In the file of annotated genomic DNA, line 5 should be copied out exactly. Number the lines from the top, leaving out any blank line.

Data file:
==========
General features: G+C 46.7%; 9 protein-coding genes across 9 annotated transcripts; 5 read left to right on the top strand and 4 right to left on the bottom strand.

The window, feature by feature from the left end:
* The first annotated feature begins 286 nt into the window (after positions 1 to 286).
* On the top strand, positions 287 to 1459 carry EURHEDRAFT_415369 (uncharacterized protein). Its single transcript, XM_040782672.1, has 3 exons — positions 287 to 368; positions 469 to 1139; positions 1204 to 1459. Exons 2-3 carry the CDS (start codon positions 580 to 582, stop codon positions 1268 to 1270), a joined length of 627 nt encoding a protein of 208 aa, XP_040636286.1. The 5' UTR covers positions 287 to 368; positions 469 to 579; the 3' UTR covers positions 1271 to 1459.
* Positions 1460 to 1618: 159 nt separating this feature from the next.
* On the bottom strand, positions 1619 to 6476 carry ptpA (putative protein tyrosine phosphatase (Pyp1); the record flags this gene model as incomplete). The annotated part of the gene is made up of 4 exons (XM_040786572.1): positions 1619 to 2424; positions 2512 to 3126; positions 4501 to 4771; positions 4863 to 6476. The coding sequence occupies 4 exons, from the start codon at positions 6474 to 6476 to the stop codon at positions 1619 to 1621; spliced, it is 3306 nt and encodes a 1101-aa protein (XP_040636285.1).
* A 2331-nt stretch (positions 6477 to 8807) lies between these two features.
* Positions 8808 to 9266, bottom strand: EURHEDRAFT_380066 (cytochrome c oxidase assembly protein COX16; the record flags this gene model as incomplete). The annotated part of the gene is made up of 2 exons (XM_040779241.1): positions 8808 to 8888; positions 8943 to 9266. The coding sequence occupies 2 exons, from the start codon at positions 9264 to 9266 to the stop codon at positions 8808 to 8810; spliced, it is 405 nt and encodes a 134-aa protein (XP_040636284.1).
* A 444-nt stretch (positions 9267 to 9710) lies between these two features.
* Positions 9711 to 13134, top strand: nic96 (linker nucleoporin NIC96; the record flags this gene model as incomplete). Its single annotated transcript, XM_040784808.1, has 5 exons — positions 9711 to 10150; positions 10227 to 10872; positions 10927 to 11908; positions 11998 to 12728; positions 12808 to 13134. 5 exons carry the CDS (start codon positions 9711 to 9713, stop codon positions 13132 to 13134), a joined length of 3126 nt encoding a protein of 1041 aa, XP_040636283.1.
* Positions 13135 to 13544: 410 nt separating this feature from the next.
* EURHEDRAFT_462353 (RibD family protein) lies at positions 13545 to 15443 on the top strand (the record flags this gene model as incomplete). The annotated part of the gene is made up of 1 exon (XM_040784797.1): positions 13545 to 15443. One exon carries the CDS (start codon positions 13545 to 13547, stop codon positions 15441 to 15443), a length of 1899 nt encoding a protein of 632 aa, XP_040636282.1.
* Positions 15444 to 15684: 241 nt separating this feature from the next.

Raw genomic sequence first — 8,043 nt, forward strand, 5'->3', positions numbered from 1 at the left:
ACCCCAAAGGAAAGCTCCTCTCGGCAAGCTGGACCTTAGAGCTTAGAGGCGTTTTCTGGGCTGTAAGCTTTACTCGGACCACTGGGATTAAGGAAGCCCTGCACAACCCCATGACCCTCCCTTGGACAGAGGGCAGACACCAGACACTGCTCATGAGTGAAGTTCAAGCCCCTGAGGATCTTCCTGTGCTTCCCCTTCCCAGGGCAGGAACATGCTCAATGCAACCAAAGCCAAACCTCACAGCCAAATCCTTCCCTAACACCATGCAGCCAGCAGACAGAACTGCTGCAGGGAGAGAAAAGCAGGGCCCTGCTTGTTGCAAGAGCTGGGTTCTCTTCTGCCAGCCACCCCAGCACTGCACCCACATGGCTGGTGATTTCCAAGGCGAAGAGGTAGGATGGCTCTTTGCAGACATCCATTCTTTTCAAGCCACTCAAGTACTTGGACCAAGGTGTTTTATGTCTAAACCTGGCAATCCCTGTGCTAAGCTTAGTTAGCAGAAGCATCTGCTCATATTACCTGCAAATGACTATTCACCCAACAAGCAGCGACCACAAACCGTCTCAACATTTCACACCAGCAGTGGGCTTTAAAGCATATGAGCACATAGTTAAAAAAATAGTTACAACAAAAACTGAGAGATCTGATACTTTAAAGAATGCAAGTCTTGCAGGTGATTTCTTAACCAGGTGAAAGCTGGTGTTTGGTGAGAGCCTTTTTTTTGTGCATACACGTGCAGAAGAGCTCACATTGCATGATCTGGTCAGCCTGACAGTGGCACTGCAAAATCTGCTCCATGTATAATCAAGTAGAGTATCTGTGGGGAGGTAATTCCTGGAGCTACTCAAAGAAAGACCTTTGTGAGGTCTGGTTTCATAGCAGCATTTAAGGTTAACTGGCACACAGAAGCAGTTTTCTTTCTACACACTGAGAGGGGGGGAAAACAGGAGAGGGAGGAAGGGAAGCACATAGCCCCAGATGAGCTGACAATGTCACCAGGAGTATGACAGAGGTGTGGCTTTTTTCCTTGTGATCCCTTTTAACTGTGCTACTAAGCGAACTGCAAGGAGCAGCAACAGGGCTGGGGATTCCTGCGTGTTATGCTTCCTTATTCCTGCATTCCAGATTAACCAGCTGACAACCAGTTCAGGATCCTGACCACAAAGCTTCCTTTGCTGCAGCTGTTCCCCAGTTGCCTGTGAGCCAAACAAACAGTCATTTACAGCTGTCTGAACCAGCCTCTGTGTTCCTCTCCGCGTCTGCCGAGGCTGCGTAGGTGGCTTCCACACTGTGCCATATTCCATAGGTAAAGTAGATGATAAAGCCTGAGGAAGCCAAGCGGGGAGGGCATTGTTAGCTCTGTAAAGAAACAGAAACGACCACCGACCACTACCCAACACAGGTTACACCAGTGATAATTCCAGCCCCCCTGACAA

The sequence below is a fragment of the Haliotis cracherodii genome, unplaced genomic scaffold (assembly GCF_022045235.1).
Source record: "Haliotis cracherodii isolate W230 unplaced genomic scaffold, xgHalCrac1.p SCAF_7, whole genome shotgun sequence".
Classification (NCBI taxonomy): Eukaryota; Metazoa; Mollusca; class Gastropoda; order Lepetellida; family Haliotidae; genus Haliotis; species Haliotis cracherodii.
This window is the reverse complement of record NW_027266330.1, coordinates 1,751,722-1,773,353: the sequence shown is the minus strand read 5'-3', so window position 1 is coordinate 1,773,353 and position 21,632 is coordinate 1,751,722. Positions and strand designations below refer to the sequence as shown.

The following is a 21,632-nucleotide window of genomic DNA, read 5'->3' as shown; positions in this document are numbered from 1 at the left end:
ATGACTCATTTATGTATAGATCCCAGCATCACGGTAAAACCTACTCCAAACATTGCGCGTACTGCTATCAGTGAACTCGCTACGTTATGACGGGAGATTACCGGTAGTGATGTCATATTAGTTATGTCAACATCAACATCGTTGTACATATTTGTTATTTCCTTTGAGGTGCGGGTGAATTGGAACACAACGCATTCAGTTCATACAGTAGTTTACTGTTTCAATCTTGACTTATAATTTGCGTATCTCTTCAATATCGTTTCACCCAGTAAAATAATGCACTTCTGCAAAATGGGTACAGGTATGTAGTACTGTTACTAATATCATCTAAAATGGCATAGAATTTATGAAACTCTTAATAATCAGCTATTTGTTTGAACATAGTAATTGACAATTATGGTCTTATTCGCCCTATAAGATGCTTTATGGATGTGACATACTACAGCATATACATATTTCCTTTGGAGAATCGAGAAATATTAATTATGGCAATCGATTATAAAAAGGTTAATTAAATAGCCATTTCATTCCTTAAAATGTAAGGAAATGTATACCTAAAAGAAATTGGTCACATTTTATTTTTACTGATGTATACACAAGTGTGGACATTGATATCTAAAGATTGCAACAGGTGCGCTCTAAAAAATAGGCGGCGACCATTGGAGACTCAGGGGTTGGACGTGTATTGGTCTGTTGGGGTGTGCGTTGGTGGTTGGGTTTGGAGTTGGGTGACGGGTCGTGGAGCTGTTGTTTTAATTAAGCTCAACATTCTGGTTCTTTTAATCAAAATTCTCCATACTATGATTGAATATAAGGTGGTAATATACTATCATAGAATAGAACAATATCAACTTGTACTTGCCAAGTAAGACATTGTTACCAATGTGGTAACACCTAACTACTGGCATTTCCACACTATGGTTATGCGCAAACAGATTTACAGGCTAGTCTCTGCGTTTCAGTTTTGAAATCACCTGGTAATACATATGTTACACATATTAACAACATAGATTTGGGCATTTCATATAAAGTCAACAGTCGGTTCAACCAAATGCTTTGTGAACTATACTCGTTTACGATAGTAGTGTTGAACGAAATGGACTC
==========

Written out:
* Positions 1460 to 1618: 159 nt separating this feature from the next.